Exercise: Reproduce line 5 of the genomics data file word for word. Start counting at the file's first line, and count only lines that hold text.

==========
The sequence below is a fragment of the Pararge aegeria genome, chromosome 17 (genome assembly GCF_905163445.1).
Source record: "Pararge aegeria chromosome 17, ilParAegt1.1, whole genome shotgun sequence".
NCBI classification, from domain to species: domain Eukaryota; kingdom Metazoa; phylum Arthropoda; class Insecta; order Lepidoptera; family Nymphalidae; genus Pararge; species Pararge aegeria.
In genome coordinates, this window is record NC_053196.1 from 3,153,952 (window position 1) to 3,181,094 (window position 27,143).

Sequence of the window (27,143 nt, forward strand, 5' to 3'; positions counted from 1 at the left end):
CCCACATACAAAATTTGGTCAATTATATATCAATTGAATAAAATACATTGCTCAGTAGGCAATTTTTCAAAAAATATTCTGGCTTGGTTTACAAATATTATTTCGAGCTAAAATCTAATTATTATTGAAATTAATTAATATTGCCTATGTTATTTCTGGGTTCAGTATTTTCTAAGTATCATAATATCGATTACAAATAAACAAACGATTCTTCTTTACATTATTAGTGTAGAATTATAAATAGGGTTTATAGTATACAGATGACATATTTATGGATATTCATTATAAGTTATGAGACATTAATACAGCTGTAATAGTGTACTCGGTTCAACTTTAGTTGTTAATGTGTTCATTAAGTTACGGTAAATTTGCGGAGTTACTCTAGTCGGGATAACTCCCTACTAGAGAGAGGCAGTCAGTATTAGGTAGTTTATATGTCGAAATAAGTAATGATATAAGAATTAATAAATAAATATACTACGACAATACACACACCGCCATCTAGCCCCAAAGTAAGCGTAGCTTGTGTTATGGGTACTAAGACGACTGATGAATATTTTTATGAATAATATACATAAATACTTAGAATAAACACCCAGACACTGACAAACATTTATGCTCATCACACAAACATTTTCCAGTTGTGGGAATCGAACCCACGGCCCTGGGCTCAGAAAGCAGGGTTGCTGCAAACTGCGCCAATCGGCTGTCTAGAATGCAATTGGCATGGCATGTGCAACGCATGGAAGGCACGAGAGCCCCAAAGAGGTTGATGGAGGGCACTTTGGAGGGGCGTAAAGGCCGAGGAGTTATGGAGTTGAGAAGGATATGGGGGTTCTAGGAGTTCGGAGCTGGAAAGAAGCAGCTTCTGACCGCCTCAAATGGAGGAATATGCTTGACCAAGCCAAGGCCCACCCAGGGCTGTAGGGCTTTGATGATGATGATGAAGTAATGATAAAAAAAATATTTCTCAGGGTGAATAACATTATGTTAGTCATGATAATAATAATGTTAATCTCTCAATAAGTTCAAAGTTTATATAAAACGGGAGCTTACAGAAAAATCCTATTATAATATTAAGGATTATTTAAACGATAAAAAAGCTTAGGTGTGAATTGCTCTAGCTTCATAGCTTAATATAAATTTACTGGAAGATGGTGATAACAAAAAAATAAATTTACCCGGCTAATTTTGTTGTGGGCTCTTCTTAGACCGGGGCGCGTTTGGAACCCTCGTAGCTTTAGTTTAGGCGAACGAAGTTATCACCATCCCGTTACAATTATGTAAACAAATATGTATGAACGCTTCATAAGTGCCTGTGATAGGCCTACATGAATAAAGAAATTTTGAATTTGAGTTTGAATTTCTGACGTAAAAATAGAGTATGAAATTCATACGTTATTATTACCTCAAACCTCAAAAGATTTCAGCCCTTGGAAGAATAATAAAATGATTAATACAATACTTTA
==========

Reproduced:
Sequence of the window (27,143 nt, forward strand, 5' to 3'; positions counted from 1 at the left end):